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Portal Tomb

<b>Ballyrenan</b>Posted by CianMcLiamImage © Ken Williams/ 2007
OS Ref (GB):   H375833 / Sheet: 12
Latitude:54° 41' 46.61" N
Longitude:   7° 25' 6" W

Added by TMA Ed

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<b>Ballyrenan</b>Posted by ryaner <b>Ballyrenan</b>Posted by ryaner <b>Ballyrenan</b>Posted by ryaner <b>Ballyrenan</b>Posted by ryaner <b>Ballyrenan</b>Posted by ryaner <b>Ballyrenan</b>Posted by ryaner <b>Ballyrenan</b>Posted by ryaner <b>Ballyrenan</b>Posted by ryaner <b>Ballyrenan</b>Posted by ryaner <b>Ballyrenan</b>Posted by ryaner <b>Ballyrenan</b>Posted by ryaner <b>Ballyrenan</b>Posted by bogman <b>Ballyrenan</b>Posted by bogman <b>Ballyrenan</b>Posted by bogman <b>Ballyrenan</b>Posted by bogman <b>Ballyrenan</b>Posted by bogman <b>Ballyrenan</b>Posted by bogman <b>Ballyrenan</b>Posted by bogman <b>Ballyrenan</b>Posted by CianMcLiam <b>Ballyrenan</b>Posted by CianMcLiam <b>Ballyrenan</b>Posted by CianMcLiam <b>Ballyrenan</b>Posted by CianMcLiam


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This place begs a couple of questions, the first of which is well rehearsed: Is it always important to remember that what we see at sites like Ballyrenan are the denuded, skeletal, interior remains of an earthen and stony mound? And does what remains at Ballyrenan cast doubt on that critical assumption in the first question? Because, like at Ballyvennaght in Antrim, there are two tombs here, separate but part of the same monument. At Ballyvennaght the entrance to the still standing western tomb is to the west, outwards from the cairn/mound – the collapsed eastern tomb is said to have a possible backstone at the west of the capstone so it must have opened to the east, again outwards from the cairn/mound.

At Ballyrenan, both chamber openings face east, meaning the western chamber would face into the mound/cairn. There is the possibility that there was come sort of central court in the intervening space between the front of the western tomb and the rear of the eastern. So was this a mongrel combination of a court and portal tomb? The fact that the western tomb has two chambers could lead you down that rabbit hole. But all of these musings are for later – today the sun is shining and this fantastic monument is right beside the country lane.

The large farm buildings to the west of the tomb do detract from the vibe a bit. The farmer’s there working away and gruffly gives us the go-ahead to park in the driveway. And then it’s just dive right in. It’s not massively spectacular in terms of size but this place has something else, something mysterious and deeply affecting. The thought taken to form the construction and the skill to complete it are impressive. And yet doubts remain – was the western tomb messed about with and re-constructed sometime after the supposed denudation of the cairn/mound? Because there’s a couple or three things amiss, or unique, or odd about the western tomb, aside from it facing into the mound, if there ever was one.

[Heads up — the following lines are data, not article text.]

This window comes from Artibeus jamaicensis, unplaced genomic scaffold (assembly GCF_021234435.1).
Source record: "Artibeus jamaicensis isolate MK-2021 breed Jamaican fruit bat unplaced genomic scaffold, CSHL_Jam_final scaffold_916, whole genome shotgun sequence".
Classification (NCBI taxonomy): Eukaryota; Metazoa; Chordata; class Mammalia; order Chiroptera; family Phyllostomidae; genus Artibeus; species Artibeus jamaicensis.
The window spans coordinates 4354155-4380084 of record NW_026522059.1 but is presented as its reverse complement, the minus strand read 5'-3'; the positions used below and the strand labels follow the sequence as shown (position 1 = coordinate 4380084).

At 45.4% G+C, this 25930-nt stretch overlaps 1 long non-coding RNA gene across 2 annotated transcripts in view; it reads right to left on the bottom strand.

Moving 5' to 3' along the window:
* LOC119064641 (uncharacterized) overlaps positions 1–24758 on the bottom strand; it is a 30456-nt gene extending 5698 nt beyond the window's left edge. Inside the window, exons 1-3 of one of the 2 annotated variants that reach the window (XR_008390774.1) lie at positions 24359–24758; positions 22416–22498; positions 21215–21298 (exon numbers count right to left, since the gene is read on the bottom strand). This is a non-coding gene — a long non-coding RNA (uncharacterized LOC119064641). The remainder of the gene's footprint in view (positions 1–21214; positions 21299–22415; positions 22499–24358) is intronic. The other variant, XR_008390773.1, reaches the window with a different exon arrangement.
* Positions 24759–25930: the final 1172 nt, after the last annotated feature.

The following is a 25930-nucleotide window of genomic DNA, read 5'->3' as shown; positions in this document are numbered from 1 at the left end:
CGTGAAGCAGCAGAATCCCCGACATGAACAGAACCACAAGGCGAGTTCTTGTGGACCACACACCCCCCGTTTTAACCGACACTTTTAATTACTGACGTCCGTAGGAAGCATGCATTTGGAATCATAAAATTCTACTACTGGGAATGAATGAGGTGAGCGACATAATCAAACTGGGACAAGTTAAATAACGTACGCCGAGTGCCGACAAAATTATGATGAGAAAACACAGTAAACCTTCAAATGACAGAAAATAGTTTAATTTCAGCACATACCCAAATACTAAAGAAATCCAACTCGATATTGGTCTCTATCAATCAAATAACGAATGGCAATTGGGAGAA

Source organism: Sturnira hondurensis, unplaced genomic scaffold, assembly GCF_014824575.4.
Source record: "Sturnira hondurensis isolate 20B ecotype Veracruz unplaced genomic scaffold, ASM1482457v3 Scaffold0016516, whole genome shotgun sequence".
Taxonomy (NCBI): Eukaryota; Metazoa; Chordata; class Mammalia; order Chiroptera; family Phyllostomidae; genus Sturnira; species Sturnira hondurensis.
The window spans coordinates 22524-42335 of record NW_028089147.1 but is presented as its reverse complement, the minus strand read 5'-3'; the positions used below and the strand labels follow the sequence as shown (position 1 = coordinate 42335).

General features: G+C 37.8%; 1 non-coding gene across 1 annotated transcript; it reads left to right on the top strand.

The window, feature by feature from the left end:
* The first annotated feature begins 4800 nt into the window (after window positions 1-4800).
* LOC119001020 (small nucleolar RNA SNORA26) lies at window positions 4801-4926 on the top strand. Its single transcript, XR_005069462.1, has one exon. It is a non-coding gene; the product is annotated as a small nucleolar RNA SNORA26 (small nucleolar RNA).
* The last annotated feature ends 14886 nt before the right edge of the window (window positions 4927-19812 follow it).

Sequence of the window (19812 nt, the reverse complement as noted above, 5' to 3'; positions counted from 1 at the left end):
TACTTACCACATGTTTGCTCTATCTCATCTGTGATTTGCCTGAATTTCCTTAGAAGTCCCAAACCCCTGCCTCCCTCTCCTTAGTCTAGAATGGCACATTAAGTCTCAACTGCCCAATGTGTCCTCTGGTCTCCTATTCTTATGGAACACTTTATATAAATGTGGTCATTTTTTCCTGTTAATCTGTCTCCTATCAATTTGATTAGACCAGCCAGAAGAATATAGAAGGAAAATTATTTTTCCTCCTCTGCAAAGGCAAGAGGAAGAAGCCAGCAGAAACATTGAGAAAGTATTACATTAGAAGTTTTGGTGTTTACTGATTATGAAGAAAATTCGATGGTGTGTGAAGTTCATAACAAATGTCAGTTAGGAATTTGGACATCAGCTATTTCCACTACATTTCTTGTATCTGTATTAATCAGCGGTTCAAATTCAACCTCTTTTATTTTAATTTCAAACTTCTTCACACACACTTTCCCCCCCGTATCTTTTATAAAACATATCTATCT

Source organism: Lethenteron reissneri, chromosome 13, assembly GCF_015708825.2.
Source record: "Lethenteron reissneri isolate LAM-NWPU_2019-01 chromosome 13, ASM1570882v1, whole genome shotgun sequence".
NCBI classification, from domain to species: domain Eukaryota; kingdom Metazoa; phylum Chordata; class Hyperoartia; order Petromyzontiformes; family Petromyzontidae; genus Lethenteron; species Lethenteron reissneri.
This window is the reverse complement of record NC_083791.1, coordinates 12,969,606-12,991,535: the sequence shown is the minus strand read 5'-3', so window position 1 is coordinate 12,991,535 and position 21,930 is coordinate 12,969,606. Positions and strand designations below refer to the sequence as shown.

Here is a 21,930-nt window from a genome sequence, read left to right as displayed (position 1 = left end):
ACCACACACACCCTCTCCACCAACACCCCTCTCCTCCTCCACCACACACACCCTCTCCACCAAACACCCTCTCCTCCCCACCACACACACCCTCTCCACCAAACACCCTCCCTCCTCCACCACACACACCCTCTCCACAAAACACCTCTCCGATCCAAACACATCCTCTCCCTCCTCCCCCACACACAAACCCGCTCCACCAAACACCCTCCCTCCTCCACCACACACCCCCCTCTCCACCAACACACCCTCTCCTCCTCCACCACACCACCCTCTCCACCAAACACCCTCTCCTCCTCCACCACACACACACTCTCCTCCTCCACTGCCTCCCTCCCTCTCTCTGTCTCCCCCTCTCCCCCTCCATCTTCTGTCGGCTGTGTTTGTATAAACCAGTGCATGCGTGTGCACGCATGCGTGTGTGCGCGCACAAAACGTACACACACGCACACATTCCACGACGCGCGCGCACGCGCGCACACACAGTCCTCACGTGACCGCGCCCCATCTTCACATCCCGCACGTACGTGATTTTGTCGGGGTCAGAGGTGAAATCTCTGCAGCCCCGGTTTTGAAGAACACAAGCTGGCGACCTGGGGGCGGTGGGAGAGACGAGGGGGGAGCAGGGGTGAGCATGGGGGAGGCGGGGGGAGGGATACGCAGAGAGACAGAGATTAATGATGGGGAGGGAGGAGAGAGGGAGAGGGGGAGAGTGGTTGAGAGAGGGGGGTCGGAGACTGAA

One: the skewed ‘lintel’ over the portal stones, propping up the capstone but also tilting it down to the north as it rests neatly on the southern, but precariously on the northern portal. Two: the stone that rests on the north-eastern sidestone of the eastern, front chamber that juts out by at least a metre and serves to counter the tilt caused by the portal ‘lintel’. The capstone of the rear chamber also rests on this stone. Three: The rear, sealed chamber itself. But sure what am I cribbing about? The easy, quiet backwoods atmosphere allowed us to engage with and immerse in the monument for as long as we wished. I couldn’t resist attacking the ivy that is beginning to colonise the northern portal of the western tomb, the physical action bringing the engagement to another level.

The ‘lesser’ eastern tomb has its own charms too. The stone that I thought to be a recessed, half-height doorstone, but actually a septal stone, is split longitudinally by a seam of quartz, discovered after another judicious bit of ivy clearing. The backstone is there, as are the two sidestones and both portals – all that’s missing is the capstone. The excavators discovered a small, cist-like second chamber at the back of the main chamber but we didn’t notice. If that was the case and it’s also double-chambered, then I would be leaning towards two separate monuments and two separate mounds. Either way it would have been an impressive, close to medium-sized dolmen when complete.